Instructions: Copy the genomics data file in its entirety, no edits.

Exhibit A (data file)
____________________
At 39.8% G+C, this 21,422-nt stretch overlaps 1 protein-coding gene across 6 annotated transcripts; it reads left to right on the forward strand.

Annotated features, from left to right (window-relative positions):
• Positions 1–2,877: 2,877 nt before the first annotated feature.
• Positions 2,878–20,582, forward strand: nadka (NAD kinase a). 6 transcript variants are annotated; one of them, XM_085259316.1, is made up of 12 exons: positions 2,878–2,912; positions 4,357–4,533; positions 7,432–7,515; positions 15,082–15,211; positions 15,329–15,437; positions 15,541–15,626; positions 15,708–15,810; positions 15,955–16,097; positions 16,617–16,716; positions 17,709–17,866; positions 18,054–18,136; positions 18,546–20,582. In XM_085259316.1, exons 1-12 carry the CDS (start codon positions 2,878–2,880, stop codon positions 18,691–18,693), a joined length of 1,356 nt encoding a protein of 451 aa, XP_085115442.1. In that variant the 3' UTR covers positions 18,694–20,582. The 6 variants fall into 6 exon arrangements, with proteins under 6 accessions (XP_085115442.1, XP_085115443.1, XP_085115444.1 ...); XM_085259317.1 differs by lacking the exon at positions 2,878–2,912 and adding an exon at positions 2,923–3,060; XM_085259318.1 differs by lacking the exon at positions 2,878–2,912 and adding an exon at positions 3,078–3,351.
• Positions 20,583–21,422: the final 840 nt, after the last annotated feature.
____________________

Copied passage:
At 39.8% G+C, this 21,422-nt stretch overlaps 1 protein-coding gene across 6 annotated transcripts; it reads left to right on the forward strand.

Annotated features, from left to right (window-relative positions):
• Positions 1–2,877: 2,877 nt before the first annotated feature.
• Positions 2,878–20,582, forward strand: nadka (NAD kinase a). 6 transcript variants are annotated; one of them, XM_085259316.1, is made up of 12 exons: positions 2,878–2,912; positions 4,357–4,533; positions 7,432–7,515; positions 15,082–15,211; positions 15,329–15,437; positions 15,541–15,626; positions 15,708–15,810; positions 15,955–16,097; positions 16,617–16,716; positions 17,709–17,866; positions 18,054–18,136; positions 18,546–20,582. In XM_085259316.1, exons 1-12 carry the CDS (start codon positions 2,878–2,880, stop codon positions 18,691–18,693), a joined length of 1,356 nt encoding a protein of 451 aa, XP_085115442.1. In that variant the 3' UTR covers positions 18,694–20,582. The 6 variants fall into 6 exon arrangements, with proteins under 6 accessions (XP_085115442.1, XP_085115443.1, XP_085115444.1 ...); XM_085259317.1 differs by lacking the exon at positions 2,878–2,912 and adding an exon at positions 2,923–3,060; XM_085259318.1 differs by lacking the exon at positions 2,878–2,912 and adding an exon at positions 3,078–3,351.
• Positions 20,583–21,422: the final 840 nt, after the last annotated feature.